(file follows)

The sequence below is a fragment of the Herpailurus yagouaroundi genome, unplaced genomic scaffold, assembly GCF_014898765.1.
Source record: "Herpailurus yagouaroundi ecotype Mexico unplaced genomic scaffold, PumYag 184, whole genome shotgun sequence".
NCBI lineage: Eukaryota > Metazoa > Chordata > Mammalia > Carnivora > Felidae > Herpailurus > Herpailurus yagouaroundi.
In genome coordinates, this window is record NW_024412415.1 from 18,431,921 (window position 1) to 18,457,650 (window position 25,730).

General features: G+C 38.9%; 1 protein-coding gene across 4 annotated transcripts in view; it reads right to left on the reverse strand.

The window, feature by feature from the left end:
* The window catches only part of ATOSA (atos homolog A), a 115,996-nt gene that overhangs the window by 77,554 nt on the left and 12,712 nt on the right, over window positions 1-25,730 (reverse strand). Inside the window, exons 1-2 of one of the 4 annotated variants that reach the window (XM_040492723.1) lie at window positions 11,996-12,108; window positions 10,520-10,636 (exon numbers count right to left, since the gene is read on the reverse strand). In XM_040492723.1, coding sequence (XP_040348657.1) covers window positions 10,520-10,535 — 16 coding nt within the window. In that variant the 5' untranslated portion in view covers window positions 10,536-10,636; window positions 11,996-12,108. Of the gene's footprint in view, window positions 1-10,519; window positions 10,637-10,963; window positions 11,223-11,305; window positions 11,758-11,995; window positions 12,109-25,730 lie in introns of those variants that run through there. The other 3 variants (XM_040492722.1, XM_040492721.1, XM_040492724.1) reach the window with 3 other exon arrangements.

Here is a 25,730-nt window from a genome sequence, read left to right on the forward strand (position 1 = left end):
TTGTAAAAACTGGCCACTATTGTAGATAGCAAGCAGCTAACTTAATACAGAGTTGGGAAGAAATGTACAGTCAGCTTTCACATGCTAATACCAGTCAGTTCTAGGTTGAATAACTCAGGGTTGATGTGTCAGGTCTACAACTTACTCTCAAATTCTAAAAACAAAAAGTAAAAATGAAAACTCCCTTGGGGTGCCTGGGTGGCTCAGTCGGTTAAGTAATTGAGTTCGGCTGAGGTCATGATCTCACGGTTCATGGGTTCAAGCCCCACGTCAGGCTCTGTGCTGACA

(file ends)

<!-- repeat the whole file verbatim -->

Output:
The sequence below is a fragment of the Herpailurus yagouaroundi genome, unplaced genomic scaffold, assembly GCF_014898765.1.
Source record: "Herpailurus yagouaroundi ecotype Mexico unplaced genomic scaffold, PumYag 184, whole genome shotgun sequence".
NCBI lineage: Eukaryota > Metazoa > Chordata > Mammalia > Carnivora > Felidae > Herpailurus > Herpailurus yagouaroundi.
In genome coordinates, this window is record NW_024412415.1 from 18,431,921 (window position 1) to 18,457,650 (window position 25,730).

General features: G+C 38.9%; 1 protein-coding gene across 4 annotated transcripts in view; it reads right to left on the reverse strand.

The window, feature by feature from the left end:
* The window catches only part of ATOSA (atos homolog A), a 115,996-nt gene that overhangs the window by 77,554 nt on the left and 12,712 nt on the right, over window positions 1-25,730 (reverse strand). Inside the window, exons 1-2 of one of the 4 annotated variants that reach the window (XM_040492723.1) lie at window positions 11,996-12,108; window positions 10,520-10,636 (exon numbers count right to left, since the gene is read on the reverse strand). In XM_040492723.1, coding sequence (XP_040348657.1) covers window positions 10,520-10,535 — 16 coding nt within the window. In that variant the 5' untranslated portion in view covers window positions 10,536-10,636; window positions 11,996-12,108. Of the gene's footprint in view, window positions 1-10,519; window positions 10,637-10,963; window positions 11,223-11,305; window positions 11,758-11,995; window positions 12,109-25,730 lie in introns of those variants that run through there. The other 3 variants (XM_040492722.1, XM_040492721.1, XM_040492724.1) reach the window with 3 other exon arrangements.

Here is a 25,730-nt window from a genome sequence, read left to right on the forward strand (position 1 = left end):
TTGTAAAAACTGGCCACTATTGTAGATAGCAAGCAGCTAACTTAATACAGAGTTGGGAAGAAATGTACAGTCAGCTTTCACATGCTAATACCAGTCAGTTCTAGGTTGAATAACTCAGGGTTGATGTGTCAGGTCTACAACTTACTCTCAAATTCTAAAAACAAAAAGTAAAAATGAAAACTCCCTTGGGGTGCCTGGGTGGCTCAGTCGGTTAAGTAATTGAGTTCGGCTGAGGTCATGATCTCACGGTTCATGGGTTCAAGCCCCACGTCAGGCTCTGTGCTGACA